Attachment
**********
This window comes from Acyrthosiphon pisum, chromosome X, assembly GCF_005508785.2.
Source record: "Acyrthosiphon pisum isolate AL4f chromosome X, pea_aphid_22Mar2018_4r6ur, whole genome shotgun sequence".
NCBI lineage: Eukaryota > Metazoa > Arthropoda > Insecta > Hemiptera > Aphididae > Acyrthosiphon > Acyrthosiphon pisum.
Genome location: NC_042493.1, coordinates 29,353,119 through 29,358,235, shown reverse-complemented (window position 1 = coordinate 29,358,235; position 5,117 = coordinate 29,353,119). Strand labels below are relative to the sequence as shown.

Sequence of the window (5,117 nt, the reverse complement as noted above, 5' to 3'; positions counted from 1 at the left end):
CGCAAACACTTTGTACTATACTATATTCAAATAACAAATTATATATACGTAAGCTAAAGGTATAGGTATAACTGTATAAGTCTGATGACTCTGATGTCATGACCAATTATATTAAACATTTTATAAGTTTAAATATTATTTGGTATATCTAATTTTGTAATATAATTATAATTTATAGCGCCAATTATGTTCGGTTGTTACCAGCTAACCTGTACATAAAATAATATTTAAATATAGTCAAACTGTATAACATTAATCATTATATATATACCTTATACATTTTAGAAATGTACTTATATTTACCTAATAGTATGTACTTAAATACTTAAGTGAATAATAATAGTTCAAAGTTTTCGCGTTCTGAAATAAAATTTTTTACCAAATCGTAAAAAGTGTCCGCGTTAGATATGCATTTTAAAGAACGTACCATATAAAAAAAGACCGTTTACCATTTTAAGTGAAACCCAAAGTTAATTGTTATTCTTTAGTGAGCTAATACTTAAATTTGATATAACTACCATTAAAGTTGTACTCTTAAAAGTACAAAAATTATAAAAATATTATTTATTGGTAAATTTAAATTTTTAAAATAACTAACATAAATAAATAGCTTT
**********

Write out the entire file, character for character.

This window comes from Acyrthosiphon pisum, chromosome X, assembly GCF_005508785.2.
Source record: "Acyrthosiphon pisum isolate AL4f chromosome X, pea_aphid_22Mar2018_4r6ur, whole genome shotgun sequence".
NCBI lineage: Eukaryota > Metazoa > Arthropoda > Insecta > Hemiptera > Aphididae > Acyrthosiphon > Acyrthosiphon pisum.
Genome location: NC_042493.1, coordinates 29,353,119 through 29,358,235, shown reverse-complemented (window position 1 = coordinate 29,358,235; position 5,117 = coordinate 29,353,119). Strand labels below are relative to the sequence as shown.

Sequence of the window (5,117 nt, the reverse complement as noted above, 5' to 3'; positions counted from 1 at the left end):
CGCAAACACTTTGTACTATACTATATTCAAATAACAAATTATATATACGTAAGCTAAAGGTATAGGTATAACTGTATAAGTCTGATGACTCTGATGTCATGACCAATTATATTAAACATTTTATAAGTTTAAATATTATTTGGTATATCTAATTTTGTAATATAATTATAATTTATAGCGCCAATTATGTTCGGTTGTTACCAGCTAACCTGTACATAAAATAATATTTAAATATAGTCAAACTGTATAACATTAATCATTATATATATACCTTATACATTTTAGAAATGTACTTATATTTACCTAATAGTATGTACTTAAATACTTAAGTGAATAATAATAGTTCAAAGTTTTCGCGTTCTGAAATAAAATTTTTTACCAAATCGTAAAAAGTGTCCGCGTTAGATATGCATTTTAAAGAACGTACCATATAAAAAAAGACCGTTTACCATTTTAAGTGAAACCCAAAGTTAATTGTTATTCTTTAGTGAGCTAATACTTAAATTTGATATAACTACCATTAAAGTTGTACTCTTAAAAGTACAAAAATTATAAAAATATTATTTATTGGTAAATTTAAATTTTTAAAATAACTAACATAAATAAATAGCTTT